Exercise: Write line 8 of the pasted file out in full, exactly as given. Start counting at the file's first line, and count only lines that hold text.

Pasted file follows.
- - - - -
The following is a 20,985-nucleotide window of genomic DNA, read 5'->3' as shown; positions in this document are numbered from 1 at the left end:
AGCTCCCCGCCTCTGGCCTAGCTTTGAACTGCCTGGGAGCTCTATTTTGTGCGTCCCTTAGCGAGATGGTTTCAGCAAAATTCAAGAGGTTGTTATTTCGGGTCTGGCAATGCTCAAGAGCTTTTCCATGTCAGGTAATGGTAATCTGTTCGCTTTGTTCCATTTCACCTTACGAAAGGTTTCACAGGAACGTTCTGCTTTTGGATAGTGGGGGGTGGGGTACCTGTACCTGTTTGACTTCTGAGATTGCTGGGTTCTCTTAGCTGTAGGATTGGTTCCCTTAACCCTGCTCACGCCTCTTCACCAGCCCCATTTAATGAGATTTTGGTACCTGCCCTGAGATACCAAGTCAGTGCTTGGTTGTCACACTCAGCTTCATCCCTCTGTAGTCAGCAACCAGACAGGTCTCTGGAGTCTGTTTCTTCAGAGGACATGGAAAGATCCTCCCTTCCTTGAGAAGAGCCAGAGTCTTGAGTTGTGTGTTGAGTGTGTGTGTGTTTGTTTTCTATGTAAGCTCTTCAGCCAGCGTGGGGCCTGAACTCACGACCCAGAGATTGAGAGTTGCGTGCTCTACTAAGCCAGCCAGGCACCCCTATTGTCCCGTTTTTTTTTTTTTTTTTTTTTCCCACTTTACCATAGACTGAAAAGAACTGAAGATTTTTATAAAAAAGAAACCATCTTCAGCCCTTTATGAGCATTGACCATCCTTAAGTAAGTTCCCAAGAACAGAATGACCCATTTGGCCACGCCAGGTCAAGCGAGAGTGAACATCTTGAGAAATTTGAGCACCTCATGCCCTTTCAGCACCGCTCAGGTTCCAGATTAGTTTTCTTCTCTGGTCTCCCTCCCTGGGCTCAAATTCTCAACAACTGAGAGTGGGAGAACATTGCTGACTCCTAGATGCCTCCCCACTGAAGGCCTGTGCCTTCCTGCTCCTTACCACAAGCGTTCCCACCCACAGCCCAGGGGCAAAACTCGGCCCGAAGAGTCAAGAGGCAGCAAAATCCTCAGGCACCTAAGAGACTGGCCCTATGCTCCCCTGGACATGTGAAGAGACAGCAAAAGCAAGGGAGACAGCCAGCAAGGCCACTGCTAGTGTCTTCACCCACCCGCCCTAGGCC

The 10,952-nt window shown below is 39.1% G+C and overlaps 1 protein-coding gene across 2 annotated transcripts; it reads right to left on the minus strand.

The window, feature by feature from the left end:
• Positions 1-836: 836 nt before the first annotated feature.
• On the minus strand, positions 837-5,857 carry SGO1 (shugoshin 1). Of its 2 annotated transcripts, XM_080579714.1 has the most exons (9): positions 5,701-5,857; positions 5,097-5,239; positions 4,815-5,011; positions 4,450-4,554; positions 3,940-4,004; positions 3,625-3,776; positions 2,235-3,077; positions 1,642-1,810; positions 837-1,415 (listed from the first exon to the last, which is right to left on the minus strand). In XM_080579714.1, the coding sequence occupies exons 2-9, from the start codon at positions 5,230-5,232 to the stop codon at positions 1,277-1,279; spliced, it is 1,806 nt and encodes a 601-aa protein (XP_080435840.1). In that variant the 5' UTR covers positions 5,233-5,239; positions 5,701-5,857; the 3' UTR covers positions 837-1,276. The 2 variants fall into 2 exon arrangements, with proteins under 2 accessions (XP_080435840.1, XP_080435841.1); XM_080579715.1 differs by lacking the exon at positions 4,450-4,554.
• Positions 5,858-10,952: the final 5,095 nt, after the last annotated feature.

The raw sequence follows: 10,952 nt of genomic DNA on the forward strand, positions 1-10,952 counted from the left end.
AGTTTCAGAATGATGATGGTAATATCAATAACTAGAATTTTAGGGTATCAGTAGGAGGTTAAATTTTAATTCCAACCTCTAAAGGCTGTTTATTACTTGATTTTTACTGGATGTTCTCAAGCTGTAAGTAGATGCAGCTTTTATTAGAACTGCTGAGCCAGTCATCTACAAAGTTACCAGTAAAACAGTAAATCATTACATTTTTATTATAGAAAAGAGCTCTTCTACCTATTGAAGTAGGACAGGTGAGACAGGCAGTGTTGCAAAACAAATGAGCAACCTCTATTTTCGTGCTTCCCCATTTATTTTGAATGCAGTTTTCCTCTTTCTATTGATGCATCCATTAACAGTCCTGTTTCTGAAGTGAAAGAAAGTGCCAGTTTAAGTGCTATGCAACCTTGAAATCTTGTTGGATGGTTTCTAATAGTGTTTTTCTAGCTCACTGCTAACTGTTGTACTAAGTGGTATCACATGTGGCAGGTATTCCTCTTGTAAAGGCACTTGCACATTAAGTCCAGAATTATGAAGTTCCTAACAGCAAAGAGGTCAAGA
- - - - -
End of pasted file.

The raw sequence follows: 10,952 nt of genomic DNA on the forward strand, positions 1-10,952 counted from the left end.